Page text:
USMS Using Hands-On Approach to Mobile Computing

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The U.S. Marshals Service (USMS) is looking for the best ways to improve its employee’s work-life by improving mobile computing and to do that, they’re focusing more on thinking outside the box. Yes, that’s a clichéd way of detailing how to brainstorm novel ideas, but for CIO of the USMS Dr. Karl Mathias, that means to actually leave the box-like structures we call offices and get into the field.

Mobile computing is especially critical for the U.S. Marshals Service because its Marshals do a lot of their work in the field. What better way to understand the needs of those individuals than to go and see for themselves.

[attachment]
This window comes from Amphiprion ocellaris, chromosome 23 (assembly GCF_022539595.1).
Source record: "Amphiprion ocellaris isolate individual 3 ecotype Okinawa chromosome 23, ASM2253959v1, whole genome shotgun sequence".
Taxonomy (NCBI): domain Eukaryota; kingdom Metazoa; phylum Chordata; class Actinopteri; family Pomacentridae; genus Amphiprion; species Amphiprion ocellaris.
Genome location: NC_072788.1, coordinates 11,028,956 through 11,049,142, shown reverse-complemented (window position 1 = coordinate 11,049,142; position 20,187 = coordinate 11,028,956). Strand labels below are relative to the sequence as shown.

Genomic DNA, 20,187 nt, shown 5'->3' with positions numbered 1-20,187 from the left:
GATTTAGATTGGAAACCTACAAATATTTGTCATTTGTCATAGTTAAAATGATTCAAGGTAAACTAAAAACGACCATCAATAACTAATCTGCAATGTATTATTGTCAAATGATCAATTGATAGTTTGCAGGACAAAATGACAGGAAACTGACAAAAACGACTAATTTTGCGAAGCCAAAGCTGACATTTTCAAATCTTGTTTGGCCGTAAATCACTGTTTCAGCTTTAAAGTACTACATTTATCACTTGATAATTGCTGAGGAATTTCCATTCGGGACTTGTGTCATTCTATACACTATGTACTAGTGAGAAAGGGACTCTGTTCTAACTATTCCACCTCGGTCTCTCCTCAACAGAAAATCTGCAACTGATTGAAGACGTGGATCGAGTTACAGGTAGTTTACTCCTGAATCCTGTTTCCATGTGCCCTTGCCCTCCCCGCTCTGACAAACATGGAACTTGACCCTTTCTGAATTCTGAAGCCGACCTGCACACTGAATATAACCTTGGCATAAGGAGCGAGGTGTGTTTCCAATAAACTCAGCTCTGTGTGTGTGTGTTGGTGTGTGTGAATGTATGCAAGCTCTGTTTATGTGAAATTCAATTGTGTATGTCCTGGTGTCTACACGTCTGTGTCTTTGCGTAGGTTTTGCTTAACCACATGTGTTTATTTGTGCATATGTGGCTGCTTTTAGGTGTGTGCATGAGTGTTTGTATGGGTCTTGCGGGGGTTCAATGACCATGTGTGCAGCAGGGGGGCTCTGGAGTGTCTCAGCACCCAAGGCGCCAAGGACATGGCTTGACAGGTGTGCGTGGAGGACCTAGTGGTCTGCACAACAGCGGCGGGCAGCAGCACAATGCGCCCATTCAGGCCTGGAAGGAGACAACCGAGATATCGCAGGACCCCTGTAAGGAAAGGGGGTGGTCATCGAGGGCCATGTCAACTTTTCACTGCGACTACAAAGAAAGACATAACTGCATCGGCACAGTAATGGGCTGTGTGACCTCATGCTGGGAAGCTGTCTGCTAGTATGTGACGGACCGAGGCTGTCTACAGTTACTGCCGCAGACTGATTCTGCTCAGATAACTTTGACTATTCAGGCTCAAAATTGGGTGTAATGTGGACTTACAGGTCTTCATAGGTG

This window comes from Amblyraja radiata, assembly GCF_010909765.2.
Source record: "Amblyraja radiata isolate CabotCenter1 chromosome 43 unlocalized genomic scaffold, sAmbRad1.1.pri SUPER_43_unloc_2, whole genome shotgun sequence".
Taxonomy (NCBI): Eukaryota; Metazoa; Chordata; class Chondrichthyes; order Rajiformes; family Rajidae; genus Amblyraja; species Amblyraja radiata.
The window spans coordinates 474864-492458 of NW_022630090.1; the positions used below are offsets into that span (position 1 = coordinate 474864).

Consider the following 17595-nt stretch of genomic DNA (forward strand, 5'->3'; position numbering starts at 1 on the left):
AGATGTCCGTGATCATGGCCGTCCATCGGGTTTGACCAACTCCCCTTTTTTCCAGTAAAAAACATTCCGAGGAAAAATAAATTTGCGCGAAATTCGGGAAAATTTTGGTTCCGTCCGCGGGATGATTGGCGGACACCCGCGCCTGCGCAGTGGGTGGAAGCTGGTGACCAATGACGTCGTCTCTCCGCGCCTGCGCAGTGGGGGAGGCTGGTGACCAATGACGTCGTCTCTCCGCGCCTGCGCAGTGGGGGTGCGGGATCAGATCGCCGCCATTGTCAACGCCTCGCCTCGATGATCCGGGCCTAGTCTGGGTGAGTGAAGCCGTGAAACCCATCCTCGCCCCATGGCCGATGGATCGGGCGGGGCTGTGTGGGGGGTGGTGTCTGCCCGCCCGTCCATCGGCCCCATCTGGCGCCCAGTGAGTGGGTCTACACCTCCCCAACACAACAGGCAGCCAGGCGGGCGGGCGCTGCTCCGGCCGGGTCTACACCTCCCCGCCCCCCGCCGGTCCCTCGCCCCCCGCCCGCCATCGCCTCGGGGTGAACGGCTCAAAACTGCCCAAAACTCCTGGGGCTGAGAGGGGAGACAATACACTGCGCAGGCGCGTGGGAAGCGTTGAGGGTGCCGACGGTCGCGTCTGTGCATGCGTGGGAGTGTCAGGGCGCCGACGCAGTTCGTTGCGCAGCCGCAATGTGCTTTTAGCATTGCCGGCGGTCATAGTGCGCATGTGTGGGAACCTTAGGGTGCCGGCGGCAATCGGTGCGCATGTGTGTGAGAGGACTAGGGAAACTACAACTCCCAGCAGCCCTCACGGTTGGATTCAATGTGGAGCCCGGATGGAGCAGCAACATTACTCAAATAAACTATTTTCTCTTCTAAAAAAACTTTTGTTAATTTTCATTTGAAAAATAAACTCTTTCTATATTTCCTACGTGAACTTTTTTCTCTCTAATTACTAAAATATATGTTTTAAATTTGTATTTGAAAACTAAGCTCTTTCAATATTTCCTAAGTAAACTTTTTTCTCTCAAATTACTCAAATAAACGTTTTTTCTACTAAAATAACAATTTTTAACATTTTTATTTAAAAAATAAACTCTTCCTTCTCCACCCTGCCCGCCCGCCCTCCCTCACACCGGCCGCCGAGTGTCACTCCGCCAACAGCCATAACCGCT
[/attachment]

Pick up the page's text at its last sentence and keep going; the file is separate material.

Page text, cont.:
While in the field, they discovered that the employees there already have to carry a lot of gear on their person, deal with an archaic filing system, and outdated computer technology that remains stationary in their squad cars. To lighten the load, and make information more accessible, USMS developed a mobile application and a handheld fingerprint scanner. The mobile app can help scan license plates or boat plates, as well as process the fingerprints that were scanned via the handheld scanner.

Not only does this technology make work procedures more convenient, but being able to properly identify suspects saves valuable time in the field. It also helps with safely executing prisoner movements–of which they do 260,000 per year–and help avoid a Con Air situation.

By assessing employee needs, USMS found it most pertinent to get out into the work environment of its frontline employees. Understanding firsthand what the employees need has helped grow its mobile computing technology and improve work life outside of the office.

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